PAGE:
Ms. Siddons did not publish her first novel, the autobiographical “Heartbreak Hotel,” until she was 40. She went on to write 19 novels, developing a loyal readership and a reputation for creating spirited characters who defied social expectations to find their way in the world.
Her breakthrough novel was “Peachtree Road,” a 1988 bestseller that chronicled the changing fortunes of an Atlanta family — and the city itself — from the 1940s to the 1980s.
“ ‘Peachtree Road’ is a huge, sprawling novel,” novelist Ellen Feldman wrote in The Washington Post. “It is also a carefully wrought one that somehow manages to retain the grace and delicacy of the world it mourns. Most important, it is a compulsively readable book. Siddons is a born teller of tales.”
Inevitably, Ms. Siddons drew comparisons with an earlier Atlanta novelist, Margaret Mitchell, the author of “Gone With the Wind.” If she did not write about the Civil War in her novels, Ms. Siddons did address the civil rights movement, racial misunderstanding, the modernization of the South and, for better or worse, the loss of the region’s traditions.
“There’s no way not to love the South,” she told the Associated Press in 1992. “It’s such a rich place. I’m the seventh generation of my family to be born in the same little town. So it’s who I am. But you’d have to be a fool not to see what’s hurtful about it.”
Some of her novels were set in other places — “Hill Towns” takes place in Italy, “Colony” and “Up Island” in New England — but the central characters were almost always Southern women caught between the present and the past.
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In “Heartbreak Hotel” (1976), Ms. Siddons drew on her experiences as a student in the 1950s, when she wrote an editorial calling for an end to segregation at her college, Auburn University in Alabama. It appeared with a disclaimer from university officials that they did not approve of such a move. When Ms. Siddons wrote another column calling for integration, she was dismissed from her job as editor of the student newspaper.
“I was really aware of the disapproval on campus,” she said in 2000, “and I got the first taste of how it might feel to espouse a cause that was not everybody else’s.”
The central female character of “Heartbreak Hotel” goes through a similar experience, then goes off with a reporter covering the civil rights movement, spurning the fraternity boy she was expected to marry. The book was made into a 1989 movie, “Heart of Dixie,” starring Ally Sheedy.
In another autobiographical novel, “Downtown” (1994), Ms. Siddons drew on her experience as a magazine journalist in Atlanta who got caught up in social change during the 1960s, when “promises . . . hung in the bronze air like fruit on the eve of ripeness.”
Many of her novels focused on women who grow older with varying degrees of gracefulness, as they balance independence, love and friendship in their lives. In “Fault Lines” (1995), an Atlanta homemaker flees her emotionally barren husband for a new life, and a new lover, in California.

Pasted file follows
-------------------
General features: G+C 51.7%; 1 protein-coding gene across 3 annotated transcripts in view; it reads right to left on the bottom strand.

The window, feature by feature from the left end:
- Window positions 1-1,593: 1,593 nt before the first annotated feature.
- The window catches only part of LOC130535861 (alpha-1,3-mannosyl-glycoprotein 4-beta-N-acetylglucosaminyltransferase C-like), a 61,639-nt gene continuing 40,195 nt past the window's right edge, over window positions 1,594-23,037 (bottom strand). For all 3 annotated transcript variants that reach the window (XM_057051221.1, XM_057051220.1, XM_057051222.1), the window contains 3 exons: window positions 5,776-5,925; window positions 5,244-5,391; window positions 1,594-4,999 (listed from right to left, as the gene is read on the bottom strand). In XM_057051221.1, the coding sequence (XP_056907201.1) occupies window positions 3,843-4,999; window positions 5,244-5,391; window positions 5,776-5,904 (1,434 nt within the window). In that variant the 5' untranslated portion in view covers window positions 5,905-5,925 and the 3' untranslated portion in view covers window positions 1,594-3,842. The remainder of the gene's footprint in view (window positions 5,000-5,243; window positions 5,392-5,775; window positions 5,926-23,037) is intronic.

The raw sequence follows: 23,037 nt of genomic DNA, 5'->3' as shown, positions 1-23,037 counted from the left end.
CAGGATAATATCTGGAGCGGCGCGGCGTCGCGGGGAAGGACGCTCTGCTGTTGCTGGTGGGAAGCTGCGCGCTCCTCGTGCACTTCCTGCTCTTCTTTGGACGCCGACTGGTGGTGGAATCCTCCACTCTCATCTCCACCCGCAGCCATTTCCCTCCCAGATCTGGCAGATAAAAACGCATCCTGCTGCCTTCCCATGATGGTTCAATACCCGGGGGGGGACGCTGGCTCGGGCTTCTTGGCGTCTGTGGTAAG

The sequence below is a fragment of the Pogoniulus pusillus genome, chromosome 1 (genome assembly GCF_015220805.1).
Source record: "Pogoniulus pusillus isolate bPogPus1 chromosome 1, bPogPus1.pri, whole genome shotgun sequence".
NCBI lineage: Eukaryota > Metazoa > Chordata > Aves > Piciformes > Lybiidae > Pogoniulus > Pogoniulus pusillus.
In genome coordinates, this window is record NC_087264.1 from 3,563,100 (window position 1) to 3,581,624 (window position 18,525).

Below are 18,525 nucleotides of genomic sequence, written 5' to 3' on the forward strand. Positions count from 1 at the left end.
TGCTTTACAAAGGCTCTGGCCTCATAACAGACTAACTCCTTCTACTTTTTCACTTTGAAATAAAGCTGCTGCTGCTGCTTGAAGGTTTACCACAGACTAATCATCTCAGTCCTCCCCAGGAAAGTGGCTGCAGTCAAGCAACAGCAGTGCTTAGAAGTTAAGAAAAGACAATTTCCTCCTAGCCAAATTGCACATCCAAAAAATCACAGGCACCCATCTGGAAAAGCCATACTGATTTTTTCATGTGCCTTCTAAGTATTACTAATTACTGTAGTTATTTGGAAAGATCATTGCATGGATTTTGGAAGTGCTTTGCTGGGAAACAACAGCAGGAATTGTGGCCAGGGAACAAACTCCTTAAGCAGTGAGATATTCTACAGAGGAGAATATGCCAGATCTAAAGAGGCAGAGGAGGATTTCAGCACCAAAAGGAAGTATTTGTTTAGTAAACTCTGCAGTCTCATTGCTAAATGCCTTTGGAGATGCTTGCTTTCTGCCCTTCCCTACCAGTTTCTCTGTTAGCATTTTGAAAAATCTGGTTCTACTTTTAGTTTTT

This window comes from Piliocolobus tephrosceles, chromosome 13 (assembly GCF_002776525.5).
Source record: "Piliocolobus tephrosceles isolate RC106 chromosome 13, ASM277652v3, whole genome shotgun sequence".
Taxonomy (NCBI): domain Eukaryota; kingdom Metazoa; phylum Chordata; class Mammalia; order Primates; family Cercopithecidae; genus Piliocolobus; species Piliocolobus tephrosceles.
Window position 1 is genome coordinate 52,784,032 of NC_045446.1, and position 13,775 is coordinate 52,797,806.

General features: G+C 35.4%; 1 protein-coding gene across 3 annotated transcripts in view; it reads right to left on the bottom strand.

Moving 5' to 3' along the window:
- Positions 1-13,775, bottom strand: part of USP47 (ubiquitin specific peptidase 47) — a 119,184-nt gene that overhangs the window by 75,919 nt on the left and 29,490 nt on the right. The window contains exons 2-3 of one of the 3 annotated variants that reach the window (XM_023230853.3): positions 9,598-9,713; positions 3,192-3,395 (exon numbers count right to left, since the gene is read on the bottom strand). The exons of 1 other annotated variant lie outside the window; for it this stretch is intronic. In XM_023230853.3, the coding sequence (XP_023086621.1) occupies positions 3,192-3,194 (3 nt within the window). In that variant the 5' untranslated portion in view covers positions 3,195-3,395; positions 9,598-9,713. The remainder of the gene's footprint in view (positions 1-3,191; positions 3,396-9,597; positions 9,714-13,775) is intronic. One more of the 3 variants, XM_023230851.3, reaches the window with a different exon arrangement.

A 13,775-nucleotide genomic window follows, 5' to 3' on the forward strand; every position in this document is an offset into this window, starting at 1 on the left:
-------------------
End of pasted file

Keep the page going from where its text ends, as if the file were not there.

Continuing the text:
Ms. Siddons’s lush prose was sometimes criticized veering over the top in “Fault Lines,” as in this description of an outdoor tryst with a bearded man in a lumberjack shirt: “Last night’s dizzy plummet into heat and red darkness took me again, and I lost myself again.”
Ms. Siddons lamented, “I will never be considered anything but a regional writer by the New York Times,” but her legions of readers did not care. Her books sold by the millions, and in the early 1990s, she signed two contracts that paid her more than $16 million for seven novels.
She spent summers in Maine for more than 40 years and moved from Atlanta to Charleston in 1998, but in many ways Ms. Siddons’s imagination remained rooted in her native Georgia.
One of her best-received novels, “Nora, Nora” (2000), was the story of a small-town girl who flourishes under the tutelage of a sophisticated, iconoclastic female teacher — the Nora of the book’s title — who arrives in “the town and the school like a comet, trailing delight and outrage in equal parts in her wake.”
“This lively, sparkling coming-of-age novel is superbly written and wholly engaging,” novelist Greg Johnson wrote in the Atlanta Journal Constitution. “It is also a wise and humane book that seems destined to broaden this charismatic author’s large and loyal readership.”
Sybil Anne Rivers was born Jan. 9, 1936, in Atlanta and grew up about 20 miles away in the town of Fairburn, Ga. Her father was a lawyer, her mother a school secretary.
Groomed to be a Southern belle, Ms. Siddons was a cheerleader and homecoming queen in high school and joined the Delta Delta Delta sorority at Auburn. But instead of getting married after she graduated in 1958, she moved to Atlanta to work in advertising.
In 1963, she became an editor and writer for Atlanta magazine, as the city was emerging as the center of the New South. Her first book, published in 1975, was a collection of humorous essays and articles. She then gave up journalism to concentrate on writing fiction.
Her husband of 48 years, businessman Heyward Siddons, died in 2014. Survivors include four stepsons and three grandchildren.
Ms. Siddons’s final novel, “The Girls of August,” about four female friends who return each summer to the same beach house, appeared in 2014.
“The South is hard on women, partly because of the emphasis put on looks and charm,” Ms. Siddons told People magazine in 1991. “No matter what I did, I always ended up with this hollow feeling. It finally hit me that that’s why I write: I am writing about the journey we all take to find out what lives in that hole.”